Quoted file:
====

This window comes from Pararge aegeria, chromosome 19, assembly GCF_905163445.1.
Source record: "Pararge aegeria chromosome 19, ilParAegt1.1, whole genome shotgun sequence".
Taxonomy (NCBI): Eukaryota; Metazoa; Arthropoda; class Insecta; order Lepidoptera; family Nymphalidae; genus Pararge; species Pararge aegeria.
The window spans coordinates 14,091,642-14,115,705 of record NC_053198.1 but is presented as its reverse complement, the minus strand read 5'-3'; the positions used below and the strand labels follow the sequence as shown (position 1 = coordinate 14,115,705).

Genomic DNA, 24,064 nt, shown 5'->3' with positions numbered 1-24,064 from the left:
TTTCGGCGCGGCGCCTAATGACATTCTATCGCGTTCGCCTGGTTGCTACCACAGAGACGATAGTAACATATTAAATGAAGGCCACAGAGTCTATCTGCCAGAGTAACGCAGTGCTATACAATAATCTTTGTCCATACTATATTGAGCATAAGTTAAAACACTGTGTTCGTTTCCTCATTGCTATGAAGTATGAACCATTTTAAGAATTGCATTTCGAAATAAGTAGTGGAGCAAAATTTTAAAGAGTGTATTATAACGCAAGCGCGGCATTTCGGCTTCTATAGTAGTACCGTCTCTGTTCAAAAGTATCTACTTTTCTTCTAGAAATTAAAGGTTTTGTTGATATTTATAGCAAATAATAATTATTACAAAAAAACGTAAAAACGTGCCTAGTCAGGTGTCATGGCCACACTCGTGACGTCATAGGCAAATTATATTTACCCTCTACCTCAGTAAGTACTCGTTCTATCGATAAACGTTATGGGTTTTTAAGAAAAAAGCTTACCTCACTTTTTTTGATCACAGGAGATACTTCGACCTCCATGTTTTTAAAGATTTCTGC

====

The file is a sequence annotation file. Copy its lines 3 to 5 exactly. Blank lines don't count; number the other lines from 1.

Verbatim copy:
Taxonomy (NCBI): Eukaryota; Metazoa; Arthropoda; class Insecta; order Lepidoptera; family Nymphalidae; genus Pararge; species Pararge aegeria.
The window spans coordinates 14,091,642-14,115,705 of record NC_053198.1 but is presented as its reverse complement, the minus strand read 5'-3'; the positions used below and the strand labels follow the sequence as shown (position 1 = coordinate 14,115,705).

Genomic DNA, 24,064 nt, shown 5'->3' with positions numbered 1-24,064 from the left: